MANDELSTAM POEM ON STALIN (NOVEMBER 1933)
We live, deaf to the land beneath us,
Ten steps away no one hears our speeches,
But where there’s so much as half a conversation
The Kremlin’s mountaineer will get his mention.
His fingers are fat as grubs
And the words, final as lead weights, fall from his lips,
His cockroach whiskers leer
And his boot tops gleam.
Around him a rabble of thin-necked leaders –
fawning half-men for him to play with.
They whinny, purr or whine
As he prates and points a finger,
One by one forging his laws, to be flung
Like horseshoes at the head, the eye or the groin.
And every killing is a treat
For the broad-chested Ossete.
FROM THE CLASSICS TO THE MODERNS: and the new issue of CULTURAL APPROPRIATION
My second novel, Modern Interiors, was published when I was 41 – though, at the time, I could have passed for a good deal younger. The central character of that novel is 62-year-old Philippa Finemore. On several occasions when I gave talks or readings, people would come up to me afterwards and say how surprised they were to discover how young as I was.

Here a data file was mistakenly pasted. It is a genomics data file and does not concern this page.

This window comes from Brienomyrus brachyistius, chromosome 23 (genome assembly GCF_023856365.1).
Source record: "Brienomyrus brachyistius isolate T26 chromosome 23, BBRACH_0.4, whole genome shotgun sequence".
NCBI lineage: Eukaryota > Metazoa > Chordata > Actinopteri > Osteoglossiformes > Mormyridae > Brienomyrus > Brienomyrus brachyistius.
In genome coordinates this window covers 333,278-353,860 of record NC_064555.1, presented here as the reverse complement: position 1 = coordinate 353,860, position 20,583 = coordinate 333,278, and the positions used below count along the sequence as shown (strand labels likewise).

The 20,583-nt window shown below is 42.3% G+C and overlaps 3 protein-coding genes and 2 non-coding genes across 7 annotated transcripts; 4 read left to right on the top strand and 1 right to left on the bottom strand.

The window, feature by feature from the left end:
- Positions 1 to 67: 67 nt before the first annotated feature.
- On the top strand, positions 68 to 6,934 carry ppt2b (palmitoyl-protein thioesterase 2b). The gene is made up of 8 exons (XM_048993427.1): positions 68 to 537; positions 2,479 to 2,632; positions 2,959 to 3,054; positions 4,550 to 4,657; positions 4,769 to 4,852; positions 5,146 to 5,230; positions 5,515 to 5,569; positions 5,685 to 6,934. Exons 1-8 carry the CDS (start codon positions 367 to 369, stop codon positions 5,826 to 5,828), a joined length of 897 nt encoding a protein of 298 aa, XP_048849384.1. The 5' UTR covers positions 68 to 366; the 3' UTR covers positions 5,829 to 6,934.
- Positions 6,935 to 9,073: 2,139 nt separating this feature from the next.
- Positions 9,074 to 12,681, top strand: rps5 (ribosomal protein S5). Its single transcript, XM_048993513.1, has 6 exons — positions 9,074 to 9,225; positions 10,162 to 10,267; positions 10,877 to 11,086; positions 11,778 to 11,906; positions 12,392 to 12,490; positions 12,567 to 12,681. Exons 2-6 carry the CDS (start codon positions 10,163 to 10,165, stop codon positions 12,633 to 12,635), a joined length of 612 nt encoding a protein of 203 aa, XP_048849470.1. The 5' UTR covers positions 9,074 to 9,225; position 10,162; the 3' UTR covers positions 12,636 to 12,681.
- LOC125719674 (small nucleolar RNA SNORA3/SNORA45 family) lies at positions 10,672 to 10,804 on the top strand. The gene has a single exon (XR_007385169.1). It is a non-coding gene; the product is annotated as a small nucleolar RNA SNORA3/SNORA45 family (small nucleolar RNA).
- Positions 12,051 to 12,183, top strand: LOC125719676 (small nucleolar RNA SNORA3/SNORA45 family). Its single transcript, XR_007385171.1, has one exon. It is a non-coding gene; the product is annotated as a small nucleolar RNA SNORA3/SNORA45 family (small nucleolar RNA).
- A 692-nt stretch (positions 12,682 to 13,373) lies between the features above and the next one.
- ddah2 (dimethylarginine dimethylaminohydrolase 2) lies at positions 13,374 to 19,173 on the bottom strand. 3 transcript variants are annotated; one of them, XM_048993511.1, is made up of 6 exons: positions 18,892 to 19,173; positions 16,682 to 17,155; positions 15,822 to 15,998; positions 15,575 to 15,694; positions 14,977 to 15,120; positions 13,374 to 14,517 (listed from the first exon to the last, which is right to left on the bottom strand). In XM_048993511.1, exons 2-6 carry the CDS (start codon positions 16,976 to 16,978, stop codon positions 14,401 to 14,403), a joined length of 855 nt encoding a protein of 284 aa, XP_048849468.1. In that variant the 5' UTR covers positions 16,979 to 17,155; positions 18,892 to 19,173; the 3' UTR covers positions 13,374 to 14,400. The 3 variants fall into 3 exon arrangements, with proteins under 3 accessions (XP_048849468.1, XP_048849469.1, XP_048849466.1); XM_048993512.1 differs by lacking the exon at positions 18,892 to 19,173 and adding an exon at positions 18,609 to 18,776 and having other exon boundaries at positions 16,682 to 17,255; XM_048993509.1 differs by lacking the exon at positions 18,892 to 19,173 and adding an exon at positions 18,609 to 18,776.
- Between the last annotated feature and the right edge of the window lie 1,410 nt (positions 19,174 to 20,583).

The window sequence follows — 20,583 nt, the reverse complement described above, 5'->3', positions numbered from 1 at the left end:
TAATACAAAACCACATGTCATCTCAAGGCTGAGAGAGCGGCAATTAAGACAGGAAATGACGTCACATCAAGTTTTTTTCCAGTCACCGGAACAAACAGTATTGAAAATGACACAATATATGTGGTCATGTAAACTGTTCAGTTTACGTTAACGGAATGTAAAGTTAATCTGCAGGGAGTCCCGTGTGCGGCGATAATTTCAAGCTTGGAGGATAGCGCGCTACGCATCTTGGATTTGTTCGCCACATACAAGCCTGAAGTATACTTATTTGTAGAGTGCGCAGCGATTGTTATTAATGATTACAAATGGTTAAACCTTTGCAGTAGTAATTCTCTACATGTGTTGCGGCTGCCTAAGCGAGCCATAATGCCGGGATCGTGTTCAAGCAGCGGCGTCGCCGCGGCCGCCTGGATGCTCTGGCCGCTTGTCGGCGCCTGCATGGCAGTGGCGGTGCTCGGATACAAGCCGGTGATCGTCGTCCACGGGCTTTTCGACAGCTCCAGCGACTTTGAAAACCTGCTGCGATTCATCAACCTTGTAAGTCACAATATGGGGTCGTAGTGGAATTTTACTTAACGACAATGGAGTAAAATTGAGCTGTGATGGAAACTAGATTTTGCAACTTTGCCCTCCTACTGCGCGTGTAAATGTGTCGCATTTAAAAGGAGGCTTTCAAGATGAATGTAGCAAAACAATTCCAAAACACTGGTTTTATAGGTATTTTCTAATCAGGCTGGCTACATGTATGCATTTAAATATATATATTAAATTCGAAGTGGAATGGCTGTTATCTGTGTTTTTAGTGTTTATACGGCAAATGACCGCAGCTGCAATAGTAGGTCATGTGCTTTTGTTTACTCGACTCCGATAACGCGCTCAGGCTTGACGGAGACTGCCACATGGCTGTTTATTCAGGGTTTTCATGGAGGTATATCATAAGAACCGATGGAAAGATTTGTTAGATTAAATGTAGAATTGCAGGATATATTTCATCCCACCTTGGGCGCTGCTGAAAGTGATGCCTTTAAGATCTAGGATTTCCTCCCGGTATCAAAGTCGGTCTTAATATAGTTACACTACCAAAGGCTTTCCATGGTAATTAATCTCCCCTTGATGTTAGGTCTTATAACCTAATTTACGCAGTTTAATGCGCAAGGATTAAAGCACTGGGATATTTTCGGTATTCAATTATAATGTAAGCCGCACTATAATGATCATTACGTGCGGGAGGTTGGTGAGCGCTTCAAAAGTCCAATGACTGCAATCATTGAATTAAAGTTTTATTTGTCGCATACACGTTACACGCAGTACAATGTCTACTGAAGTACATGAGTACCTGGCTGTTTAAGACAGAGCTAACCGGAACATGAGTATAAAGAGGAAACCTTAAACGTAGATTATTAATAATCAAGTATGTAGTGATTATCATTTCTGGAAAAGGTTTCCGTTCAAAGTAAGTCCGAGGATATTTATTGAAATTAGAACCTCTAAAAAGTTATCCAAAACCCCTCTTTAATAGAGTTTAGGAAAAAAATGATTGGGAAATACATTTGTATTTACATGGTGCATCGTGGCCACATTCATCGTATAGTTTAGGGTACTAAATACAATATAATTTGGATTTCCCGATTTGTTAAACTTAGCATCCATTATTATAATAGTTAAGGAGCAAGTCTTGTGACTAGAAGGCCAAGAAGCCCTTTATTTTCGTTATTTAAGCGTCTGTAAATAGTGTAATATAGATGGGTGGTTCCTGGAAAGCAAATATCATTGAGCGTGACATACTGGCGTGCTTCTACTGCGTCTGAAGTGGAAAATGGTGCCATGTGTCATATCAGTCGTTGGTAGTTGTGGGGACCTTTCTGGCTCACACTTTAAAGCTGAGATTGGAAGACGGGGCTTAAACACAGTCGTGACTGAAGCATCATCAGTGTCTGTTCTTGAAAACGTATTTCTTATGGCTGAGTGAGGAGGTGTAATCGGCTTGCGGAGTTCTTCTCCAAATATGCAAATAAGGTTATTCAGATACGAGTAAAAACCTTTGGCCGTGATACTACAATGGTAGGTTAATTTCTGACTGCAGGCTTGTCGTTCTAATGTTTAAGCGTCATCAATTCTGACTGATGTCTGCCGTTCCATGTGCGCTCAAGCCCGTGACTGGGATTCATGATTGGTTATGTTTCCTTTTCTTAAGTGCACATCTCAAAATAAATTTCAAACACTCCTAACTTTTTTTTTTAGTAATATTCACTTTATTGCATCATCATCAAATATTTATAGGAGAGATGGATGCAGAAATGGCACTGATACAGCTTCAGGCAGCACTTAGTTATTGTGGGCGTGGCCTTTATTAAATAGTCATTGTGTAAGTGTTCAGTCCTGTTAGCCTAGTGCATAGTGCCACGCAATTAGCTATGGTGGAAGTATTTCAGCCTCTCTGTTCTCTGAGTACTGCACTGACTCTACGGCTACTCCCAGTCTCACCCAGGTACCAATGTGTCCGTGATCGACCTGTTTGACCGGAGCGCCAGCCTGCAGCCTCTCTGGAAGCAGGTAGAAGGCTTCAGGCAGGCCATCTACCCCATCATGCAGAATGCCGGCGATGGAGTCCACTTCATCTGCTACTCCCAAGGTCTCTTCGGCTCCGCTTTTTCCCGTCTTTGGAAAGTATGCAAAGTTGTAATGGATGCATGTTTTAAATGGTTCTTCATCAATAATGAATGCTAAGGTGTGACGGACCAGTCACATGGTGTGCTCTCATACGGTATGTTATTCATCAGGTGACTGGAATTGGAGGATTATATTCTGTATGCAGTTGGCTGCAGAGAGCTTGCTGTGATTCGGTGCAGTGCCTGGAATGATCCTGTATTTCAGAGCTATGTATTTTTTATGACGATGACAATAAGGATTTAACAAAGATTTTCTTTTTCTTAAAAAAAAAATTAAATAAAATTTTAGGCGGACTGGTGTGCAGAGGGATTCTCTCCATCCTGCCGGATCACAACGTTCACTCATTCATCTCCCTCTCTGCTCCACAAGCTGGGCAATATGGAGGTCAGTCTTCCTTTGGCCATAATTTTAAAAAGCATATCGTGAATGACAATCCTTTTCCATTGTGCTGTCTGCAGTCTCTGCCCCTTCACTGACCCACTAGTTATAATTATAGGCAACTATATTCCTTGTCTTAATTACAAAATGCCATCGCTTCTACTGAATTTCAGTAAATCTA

The implication was clear: readers assumed that Philippa Finemore was based on the author’s life/experience. Why would a youngish woman be writing about a much older one?
The answer involves curiosity, exploration of certain ideas and the wonderful imaginative ride that is fiction.
Fiction is a work of the imagination – that’s what makes it fiction. To write about Caesar one does not have to be Caesar. A novelist has 2 or 3 or 4 years to write a book, which is ample time (and a gift, too) to explore what is not known or particularly familiar. However, the contemporary issue of cultural appropriation undercuts this fundamental quality of fiction.
Fiction and poetry are works of the imagination. They are made up. If a writer were forced to write from her own life and her own personal characteristics: white, Australian, Jewish, childless, sexually slippery – how dull and boring this would be. Fiction provides an opportunity both for the writer and the reader to go places they have never been, to enter the hearts and minds of people (characters) they would never meet, to time travel. That’s what fiction does.
The cultural appropriation argument puts the imagination in lockdown, it starves fiction and poetry of its essential fuel. As a writer I don’t want to be confined in this way. Currently I am writing a character from a Pentecostal family. Some Pentecostals might think I have no right. I would disagree: within the context of the novel, the Pentecostal character serves a narrative purpose. In my last novel, Invented Lives, the central character was Russian – I’m not. I created her family background through the Stalin years. I made her an immigrant to Australia – I’m not. I gave her the experience of exile – I have never experienced this sort dislocation. Fiction draws on the imagination.